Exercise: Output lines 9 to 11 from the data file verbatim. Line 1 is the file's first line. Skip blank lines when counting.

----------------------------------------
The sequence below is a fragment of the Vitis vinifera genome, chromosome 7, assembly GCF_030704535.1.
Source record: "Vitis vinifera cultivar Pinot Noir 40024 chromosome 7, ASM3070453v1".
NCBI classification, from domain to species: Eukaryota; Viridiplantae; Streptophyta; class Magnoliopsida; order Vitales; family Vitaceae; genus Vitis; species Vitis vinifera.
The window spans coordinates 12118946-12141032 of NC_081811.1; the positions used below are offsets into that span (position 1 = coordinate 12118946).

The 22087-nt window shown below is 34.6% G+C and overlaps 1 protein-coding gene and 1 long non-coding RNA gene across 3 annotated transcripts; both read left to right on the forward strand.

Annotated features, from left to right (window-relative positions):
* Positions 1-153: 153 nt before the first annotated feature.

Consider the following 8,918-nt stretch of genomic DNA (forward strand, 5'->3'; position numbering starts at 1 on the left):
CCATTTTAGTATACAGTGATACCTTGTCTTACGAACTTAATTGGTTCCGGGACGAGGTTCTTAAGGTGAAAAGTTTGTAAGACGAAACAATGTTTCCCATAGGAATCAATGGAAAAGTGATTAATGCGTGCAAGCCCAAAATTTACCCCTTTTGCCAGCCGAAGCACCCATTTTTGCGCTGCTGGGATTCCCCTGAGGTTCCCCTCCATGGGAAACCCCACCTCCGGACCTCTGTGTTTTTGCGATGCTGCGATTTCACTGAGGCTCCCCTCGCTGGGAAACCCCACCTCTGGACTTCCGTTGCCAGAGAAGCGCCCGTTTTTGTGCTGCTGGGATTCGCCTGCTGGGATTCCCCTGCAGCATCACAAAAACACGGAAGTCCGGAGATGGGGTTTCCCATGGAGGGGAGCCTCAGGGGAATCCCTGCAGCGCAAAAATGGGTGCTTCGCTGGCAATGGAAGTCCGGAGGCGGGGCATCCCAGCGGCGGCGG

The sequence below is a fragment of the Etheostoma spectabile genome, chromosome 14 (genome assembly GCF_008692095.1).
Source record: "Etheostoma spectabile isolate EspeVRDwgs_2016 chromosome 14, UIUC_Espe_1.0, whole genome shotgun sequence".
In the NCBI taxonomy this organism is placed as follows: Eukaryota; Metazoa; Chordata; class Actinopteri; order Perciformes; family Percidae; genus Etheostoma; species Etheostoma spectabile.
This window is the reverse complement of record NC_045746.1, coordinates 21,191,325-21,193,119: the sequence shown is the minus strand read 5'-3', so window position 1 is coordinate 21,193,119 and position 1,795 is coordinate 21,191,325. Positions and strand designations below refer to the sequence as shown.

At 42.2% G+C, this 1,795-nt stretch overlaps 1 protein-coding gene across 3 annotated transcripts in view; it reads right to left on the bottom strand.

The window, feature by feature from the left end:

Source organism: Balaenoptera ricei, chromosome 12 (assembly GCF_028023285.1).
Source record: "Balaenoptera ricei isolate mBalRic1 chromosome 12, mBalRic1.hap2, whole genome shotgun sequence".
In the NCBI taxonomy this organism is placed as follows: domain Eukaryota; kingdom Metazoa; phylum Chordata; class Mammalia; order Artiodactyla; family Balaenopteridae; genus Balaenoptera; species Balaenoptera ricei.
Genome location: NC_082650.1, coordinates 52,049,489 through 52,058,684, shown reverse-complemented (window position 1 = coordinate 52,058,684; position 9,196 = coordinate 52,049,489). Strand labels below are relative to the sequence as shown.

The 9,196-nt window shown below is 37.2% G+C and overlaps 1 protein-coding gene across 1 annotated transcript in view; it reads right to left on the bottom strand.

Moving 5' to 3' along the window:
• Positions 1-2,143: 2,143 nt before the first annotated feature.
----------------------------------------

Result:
CCATTTTAGTATACAGTGATACCTTGTCTTACGAACTTAATTGGTTCCGGGACGAGGTTCTTAAGGTGAAAAGTTTGTAAGACGAAACAATGTTTCCCATAGGAATCAATGGAAAAGTGATTAATGCGTGCAAGCCCAAAATTTACCCCTTTTGCCAGCCGAAGCACCCATTTTTGCGCTGCTGGGATTCCCCTGAGGTTCCCCTCCATGGGAAACCCCACCTCCGGACCTCTGTGTTTTTGCGATGCTGCGATTTCACTGAGGCTCCCCTCGCTGGGAAACCCCACCTCTGGACTTCCGTTGCCAGAGAAGCGCCCGTTTTTGTGCTGCTGGGATTCGCCTGCTGGGATTCCCCTGCAGCATCACAAAAACACGGAAGTCCGGAGATGGGGTTTCCCATGGAGGGGAGCCTCAGGGGAATCCCTGCAGCGCAAAAATGGGTGCTTCGCTGGCAATGGAAGTCCGGAGGCGGGGCATCCCAGCGGCGGCGG

The sequence below is a fragment of the Etheostoma spectabile genome, chromosome 14 (genome assembly GCF_008692095.1).
Source record: "Etheostoma spectabile isolate EspeVRDwgs_2016 chromosome 14, UIUC_Espe_1.0, whole genome shotgun sequence".